David Reich, professor of genetics at HMS, is co-recipient of the 2017 Dan David Prize for archaeology and natural sciences. He was recognized “for being the world’s leading pioneer in analyzing ancient human DNA and for his computational discovery of intermixing between Neanderthals and Homo sapiens (modern human), which was a step-change in human evolution studies.”
Reich shares the prize with longtime collaborator Svante Pääbo of the Max Planck Institute for Evolutionary Anthropology in Germany.
“It’s an amazing honor,” said Reich. “I feel humbled to receive this prize when so many others have contributed to the field, and I hope it’s seen as a coming of age for ancient DNA, which has been a revolutionary technology for investigating the past.”
The Dan David Prize is a joint international corporation endowed by the Dan David Foundation and headquartered at Tel Aviv University. Three prizes of $1 million each are granted annually in fields chosen for three time dimensions: past, present and future. The prizes are granted to individuals or institutions with proven, exceptional, distinct excellence in the sciences, arts, humanities, public service and business who have made and continue to make an outstanding contribution to humanity.
David Shahian, HMS professor of surgery at Massachusetts General Hospital, received the Society of Thoracic Surgeons (STS) 2017 Distinguished Service Award at the society’s 53rd annual meeting. This award recognizes individuals who have made significant and far-reaching contributions to STS and to the specialty.
Involved in health policy work for more than 20 years, Shahian helped STS develop and implement multiple cardiac and general thoracic surgery risk models and composite performance measures.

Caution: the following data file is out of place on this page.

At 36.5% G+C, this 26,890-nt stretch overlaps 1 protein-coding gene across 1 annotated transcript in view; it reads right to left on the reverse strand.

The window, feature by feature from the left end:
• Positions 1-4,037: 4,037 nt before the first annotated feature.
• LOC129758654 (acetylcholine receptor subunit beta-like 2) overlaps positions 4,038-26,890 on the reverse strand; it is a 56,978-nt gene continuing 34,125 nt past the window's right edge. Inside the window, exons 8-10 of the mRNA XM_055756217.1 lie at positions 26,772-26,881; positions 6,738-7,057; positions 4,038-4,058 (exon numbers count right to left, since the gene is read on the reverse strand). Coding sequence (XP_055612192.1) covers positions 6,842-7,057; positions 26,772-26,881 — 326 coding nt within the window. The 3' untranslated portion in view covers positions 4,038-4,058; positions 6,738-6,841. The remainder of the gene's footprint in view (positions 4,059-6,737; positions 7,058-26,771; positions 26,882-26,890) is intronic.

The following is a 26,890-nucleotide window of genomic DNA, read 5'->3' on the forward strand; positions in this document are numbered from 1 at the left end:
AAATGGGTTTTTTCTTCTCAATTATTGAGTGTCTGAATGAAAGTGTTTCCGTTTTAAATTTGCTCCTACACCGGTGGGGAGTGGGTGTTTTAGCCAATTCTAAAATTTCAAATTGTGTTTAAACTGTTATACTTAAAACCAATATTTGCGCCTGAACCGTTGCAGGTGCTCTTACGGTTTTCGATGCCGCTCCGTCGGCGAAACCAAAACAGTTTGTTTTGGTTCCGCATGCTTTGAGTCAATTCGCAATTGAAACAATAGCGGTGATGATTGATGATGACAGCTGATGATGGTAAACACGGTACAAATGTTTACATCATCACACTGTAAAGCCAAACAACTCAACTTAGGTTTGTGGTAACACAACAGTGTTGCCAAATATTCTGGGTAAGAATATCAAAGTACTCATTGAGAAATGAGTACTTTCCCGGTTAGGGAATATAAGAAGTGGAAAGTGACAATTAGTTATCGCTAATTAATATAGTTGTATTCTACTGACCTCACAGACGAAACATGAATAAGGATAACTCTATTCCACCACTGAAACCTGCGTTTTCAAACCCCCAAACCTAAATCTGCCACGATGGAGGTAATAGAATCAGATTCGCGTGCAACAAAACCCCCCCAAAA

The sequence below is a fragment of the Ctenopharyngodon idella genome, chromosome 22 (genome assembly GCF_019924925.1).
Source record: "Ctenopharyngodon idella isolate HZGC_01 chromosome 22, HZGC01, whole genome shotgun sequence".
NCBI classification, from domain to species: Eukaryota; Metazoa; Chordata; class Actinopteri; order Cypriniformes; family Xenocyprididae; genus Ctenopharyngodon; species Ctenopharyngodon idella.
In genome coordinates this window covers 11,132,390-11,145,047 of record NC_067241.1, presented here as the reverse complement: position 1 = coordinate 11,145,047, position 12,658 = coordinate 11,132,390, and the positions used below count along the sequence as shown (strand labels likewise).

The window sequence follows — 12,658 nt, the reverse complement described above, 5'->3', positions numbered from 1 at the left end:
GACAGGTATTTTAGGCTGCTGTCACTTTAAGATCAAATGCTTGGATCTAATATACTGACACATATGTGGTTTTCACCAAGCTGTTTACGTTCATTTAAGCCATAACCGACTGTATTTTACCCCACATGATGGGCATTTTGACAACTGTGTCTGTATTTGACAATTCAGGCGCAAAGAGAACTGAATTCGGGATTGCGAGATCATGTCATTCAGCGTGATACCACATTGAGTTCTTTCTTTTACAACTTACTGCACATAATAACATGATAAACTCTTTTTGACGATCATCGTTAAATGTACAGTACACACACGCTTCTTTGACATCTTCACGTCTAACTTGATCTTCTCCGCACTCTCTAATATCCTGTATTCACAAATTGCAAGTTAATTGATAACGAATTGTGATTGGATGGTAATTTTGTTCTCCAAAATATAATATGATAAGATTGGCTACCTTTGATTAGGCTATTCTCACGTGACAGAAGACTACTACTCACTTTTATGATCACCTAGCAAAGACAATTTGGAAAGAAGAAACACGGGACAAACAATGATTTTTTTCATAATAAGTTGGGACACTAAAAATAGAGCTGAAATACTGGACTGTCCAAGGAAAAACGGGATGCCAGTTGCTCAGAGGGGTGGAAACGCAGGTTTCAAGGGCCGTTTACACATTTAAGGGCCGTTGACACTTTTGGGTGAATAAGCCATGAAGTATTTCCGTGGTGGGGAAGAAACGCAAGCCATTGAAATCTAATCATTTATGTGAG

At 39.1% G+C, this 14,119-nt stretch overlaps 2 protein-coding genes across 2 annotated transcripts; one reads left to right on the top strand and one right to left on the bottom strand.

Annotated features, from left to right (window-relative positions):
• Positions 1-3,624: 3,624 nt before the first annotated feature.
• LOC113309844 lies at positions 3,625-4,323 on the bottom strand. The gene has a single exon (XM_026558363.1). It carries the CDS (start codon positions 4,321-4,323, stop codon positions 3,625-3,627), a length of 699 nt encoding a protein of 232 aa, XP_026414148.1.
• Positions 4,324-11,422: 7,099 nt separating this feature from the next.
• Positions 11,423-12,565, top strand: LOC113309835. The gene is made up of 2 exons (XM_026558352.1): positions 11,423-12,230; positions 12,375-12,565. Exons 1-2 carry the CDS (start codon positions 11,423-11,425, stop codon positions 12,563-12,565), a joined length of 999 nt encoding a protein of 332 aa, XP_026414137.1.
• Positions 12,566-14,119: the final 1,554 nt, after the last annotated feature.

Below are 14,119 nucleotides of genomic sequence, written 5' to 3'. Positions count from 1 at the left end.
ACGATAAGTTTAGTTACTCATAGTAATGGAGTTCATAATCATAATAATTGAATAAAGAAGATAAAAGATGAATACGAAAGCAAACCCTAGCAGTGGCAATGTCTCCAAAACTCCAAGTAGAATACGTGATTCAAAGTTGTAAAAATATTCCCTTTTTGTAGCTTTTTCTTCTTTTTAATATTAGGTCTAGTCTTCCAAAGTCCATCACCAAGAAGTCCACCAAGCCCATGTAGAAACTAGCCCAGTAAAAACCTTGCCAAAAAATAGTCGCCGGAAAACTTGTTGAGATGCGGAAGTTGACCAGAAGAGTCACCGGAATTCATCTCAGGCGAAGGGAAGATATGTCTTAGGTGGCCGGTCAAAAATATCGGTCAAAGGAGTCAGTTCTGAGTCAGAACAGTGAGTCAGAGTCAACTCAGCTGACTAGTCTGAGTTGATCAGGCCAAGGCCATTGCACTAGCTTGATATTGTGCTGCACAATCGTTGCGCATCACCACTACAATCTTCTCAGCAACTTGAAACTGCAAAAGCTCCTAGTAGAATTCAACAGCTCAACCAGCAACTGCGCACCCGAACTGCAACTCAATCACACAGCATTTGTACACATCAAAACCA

Shahian helped develop the STS Public Reporting Online database, a voluntary reporting registry for numeric scores on surgical quality metrics that was established as a quality improvement and patient safety initiative among cardiothoracic surgeons.
At Mass General, Shahian is vice president of the Mass General Center for Quality and Safety and associate director of the Codman Center for Clinical Effectiveness in Surgery. His research has focused on performance measurement, public reporting and related health policy issues.
Kathryn Hatch, HMS assistant professor of ophthalmology at Massachusetts Eye and Ear, was named Outstanding Female Leader in Ophthalmology by MillennialEye, a digital publication for ophthalmologists, and published an interview with her about her career and work.
Luk Vandenberghe, HMS assistant professor of ophthalmology at Massachusetts Eye and Ear, has received a Nelson Trust Award for Retinitis Pigmentosa from Research to Prevent Blindness.
The Nelson Trust Award, in the amount of $100,000 over two years, was established to stimulate, strengthen and accelerate research to improve the diagnosis and treatment of retinitis pigmentosa.
Vandenberghe, who is also the director of the Grousbeck Gene Therapy Center at Mass. Eye and Ear, will continue his work on developing therapeutic gene delivery technologies for a variety of diseases, including inherited retinal diseases such as retinitis pigmentosa.
Ula Jurkunas, HMS associate professor of ophthalmology and an associate scientist at Schepens Eye Research Institute of Mass. Eye and Ear, has been selected to receive a 2017 Pfizer Ophthalmics Carl Camras Translational Research Award from the ARVO Foundation for Eye Research.
The award includes a $12,000 scholarship in support of Jurkunas’ research efforts toward developing new treatments for corneal blindness.
Nominees must be 45 years of age or younger at the time of nomination and exhibit excellence in research and fundamental scientific discoveries, concepts and novel technologies. The discovery or observation must have led to, or have the promise of leading to, clinical application.